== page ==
CBC British Columbia launches Killers: J pod on the brink - podcast starts July 18

VANCOUVER, Thursday, July 18, 2019 — Today, CBC British Columbia launches Killers: J pod on the brink. This original podcast dives deep into the elements putting B.C.'s orca population at risk, exploring climate change, pollution and politics. Hosted by CBC Radio One’s Gloria Macarenko, the five-part podcast can be found on all podcast streaming platforms.

J35 still pushing her dead calf 24 hours later. Photo by Ken Balcomb, Center for Whale Research

“We’ve been covering stories about the southern resident killer whales on On The Coast for many years, and one of the most heart-wrenching stories from 2018 was when J35, a mother orca, carried her dead calf for 17 days,” says Gloria Macarenko. “Listeners want to know why J pod is struggling to thrive, who is responsible for their demise, and what can be done to save them.”

The podcast explores the resident killer whales’ fight for survival, and the spectacle: International attention Ocean noise Malnutrition Changing ocean waters Impact of human fascination

“We have a track record for delivering original content, as seen with our previous podcasts such as 2050: Degrees of Change and SOLD!, which educated the community about climate change and housing affordability, respectively,” says Shiral Tobin, Director, Journalism and Programming, CBC British Columbia. “Through public feedback, we know there is a very captive and impassioned audience that wants to know more about the plight of J pod,” says Tobin. “And we’re going to deliver.”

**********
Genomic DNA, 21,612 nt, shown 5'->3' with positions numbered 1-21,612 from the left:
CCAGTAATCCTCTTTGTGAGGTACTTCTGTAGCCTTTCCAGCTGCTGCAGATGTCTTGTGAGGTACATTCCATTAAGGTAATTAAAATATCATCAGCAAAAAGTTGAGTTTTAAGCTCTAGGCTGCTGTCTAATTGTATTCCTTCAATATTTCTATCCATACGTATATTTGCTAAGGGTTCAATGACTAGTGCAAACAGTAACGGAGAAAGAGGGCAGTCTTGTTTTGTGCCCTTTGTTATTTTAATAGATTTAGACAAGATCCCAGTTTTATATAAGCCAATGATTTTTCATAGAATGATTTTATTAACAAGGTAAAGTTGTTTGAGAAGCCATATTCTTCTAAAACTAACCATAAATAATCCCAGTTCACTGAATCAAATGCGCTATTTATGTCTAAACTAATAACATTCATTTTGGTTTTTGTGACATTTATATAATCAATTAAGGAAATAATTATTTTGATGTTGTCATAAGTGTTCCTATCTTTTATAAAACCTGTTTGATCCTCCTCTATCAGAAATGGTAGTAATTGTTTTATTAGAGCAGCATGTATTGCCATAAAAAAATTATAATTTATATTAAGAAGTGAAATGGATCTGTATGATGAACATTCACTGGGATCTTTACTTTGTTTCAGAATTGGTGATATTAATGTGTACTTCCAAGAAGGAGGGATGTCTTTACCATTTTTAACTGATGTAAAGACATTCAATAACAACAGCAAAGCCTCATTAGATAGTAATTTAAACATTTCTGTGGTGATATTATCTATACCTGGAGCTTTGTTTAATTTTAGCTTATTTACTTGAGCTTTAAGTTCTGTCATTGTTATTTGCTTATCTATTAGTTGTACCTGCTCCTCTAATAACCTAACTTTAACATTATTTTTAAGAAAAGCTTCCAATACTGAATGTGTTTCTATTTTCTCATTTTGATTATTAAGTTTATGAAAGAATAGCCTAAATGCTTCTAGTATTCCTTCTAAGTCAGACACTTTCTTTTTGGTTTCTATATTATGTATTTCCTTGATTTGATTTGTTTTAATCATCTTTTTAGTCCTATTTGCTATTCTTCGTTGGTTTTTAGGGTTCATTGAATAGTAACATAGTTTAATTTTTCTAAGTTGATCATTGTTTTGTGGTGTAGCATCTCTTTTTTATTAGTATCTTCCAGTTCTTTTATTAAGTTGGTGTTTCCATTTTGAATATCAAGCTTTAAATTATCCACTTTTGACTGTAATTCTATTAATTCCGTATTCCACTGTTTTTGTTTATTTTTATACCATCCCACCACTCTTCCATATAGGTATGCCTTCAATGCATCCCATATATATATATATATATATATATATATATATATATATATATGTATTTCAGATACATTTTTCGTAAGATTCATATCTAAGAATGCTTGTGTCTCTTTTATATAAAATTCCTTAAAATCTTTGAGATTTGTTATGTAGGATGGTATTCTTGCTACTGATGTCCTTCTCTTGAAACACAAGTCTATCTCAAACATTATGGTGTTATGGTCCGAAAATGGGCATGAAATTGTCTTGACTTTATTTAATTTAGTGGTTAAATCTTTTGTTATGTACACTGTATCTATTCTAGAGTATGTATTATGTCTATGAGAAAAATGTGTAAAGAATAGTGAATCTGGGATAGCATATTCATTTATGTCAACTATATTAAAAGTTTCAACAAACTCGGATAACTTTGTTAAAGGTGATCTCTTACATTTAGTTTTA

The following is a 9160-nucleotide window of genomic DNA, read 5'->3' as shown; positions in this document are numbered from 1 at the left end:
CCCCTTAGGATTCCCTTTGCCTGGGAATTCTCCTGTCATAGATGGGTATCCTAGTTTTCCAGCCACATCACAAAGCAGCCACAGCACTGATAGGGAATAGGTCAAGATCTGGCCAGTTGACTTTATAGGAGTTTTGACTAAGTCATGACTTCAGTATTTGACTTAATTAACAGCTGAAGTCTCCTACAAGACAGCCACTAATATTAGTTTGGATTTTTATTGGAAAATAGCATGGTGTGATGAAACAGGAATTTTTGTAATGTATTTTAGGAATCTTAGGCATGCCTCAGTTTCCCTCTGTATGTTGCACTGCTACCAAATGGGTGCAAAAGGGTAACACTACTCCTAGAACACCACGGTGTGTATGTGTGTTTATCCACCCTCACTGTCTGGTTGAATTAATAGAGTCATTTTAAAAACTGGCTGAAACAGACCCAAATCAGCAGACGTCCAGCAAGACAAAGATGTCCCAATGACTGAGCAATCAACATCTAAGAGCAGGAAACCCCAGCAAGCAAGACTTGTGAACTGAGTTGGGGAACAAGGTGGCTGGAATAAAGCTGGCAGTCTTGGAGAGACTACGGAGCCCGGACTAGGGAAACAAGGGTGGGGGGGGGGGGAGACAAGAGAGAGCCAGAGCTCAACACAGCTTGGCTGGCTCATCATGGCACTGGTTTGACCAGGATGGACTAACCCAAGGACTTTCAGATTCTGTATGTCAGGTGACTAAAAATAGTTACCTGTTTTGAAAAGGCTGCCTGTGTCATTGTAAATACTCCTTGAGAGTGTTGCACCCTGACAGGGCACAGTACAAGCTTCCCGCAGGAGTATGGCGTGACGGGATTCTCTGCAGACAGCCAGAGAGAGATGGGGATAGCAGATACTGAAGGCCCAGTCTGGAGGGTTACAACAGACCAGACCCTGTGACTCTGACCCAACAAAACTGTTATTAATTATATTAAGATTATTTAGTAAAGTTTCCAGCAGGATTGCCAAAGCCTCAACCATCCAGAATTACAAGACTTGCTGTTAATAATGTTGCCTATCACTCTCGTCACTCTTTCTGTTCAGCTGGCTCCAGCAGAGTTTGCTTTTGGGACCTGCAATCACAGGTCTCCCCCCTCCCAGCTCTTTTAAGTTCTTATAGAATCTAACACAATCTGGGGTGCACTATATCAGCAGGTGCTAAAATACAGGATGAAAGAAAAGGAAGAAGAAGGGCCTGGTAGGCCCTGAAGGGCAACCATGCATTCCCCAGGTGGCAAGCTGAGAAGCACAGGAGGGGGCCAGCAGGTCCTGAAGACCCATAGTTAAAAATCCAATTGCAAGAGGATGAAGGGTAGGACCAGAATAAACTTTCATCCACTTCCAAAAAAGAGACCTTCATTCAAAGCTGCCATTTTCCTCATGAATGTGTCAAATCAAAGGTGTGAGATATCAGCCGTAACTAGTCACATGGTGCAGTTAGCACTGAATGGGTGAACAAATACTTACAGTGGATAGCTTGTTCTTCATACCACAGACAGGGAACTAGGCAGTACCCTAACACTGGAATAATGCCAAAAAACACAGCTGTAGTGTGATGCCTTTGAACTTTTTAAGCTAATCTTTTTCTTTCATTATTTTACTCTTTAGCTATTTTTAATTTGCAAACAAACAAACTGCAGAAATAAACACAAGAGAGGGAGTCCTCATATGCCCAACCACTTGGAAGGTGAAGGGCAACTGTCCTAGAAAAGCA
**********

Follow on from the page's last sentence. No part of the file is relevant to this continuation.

Episode 1: Tapping Out - Hope turns to dismay as a new J pod calf dies before researchers arrive. When mother J35 carries its corpse for 17 days and 1000 miles, the world wakes up to the plight of the southern residents.

Episode 2: Sea of Noises - Each southern resident pod uses a distinctive dialect of calls to communicate. These calls can travel ten miles or more underwater. To what extent does increased ocean noise - often from ships - play a role in the decline and threats to J pod?

Episode 3: Peanut Head - J pod's family matriarch is showing signs of peanut head: an orca condition involving extreme fat loss around the head due to malnutrition. Experts agree that the southern residents are not getting enough fish to eat, but it might not be as simple as a decline in their main food source, Chinook salmon.

Episode 4: The Water is the Starting Point - J pod is an urban orca family, and a major factor impacting its members are the changing ocean waters. Orcas are highly vulnerable to contaminants and toxins in the ocean and their food webs are being altered by climate change, warming water, and ocean acidification.

Episode 5: Tough Love - In 1964, J pod ancestor Moby Doll was harpooned and put on display at the Vancouver Aquarium, drawing lots of attention locally and abroad. It's the beginning of an intense interest in orcas that is mirrored today in aquariums and whale watching.

 

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